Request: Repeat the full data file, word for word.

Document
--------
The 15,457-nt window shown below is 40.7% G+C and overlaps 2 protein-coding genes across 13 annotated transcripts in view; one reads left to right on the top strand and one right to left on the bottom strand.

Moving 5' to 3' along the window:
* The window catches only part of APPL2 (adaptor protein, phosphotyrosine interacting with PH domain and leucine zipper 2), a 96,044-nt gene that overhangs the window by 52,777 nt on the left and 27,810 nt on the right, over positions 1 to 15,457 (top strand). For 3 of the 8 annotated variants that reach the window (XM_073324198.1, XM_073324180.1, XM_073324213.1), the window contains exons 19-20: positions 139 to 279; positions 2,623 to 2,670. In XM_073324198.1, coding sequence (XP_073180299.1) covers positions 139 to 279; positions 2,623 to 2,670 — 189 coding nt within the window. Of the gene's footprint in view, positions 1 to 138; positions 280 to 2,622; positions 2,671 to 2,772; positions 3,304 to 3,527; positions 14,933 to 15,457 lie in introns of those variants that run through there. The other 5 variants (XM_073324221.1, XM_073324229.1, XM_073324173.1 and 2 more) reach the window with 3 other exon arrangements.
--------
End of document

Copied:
The 15,457-nt window shown below is 40.7% G+C and overlaps 2 protein-coding genes across 13 annotated transcripts in view; one reads left to right on the top strand and one right to left on the bottom strand.

Moving 5' to 3' along the window:
* The window catches only part of APPL2 (adaptor protein, phosphotyrosine interacting with PH domain and leucine zipper 2), a 96,044-nt gene that overhangs the window by 52,777 nt on the left and 27,810 nt on the right, over positions 1 to 15,457 (top strand). For 3 of the 8 annotated variants that reach the window (XM_073324198.1, XM_073324180.1, XM_073324213.1), the window contains exons 19-20: positions 139 to 279; positions 2,623 to 2,670. In XM_073324198.1, coding sequence (XP_073180299.1) covers positions 139 to 279; positions 2,623 to 2,670 — 189 coding nt within the window. Of the gene's footprint in view, positions 1 to 138; positions 280 to 2,622; positions 2,671 to 2,772; positions 3,304 to 3,527; positions 14,933 to 15,457 lie in introns of those variants that run through there. The other 5 variants (XM_073324221.1, XM_073324229.1, XM_073324173.1 and 2 more) reach the window with 3 other exon arrangements.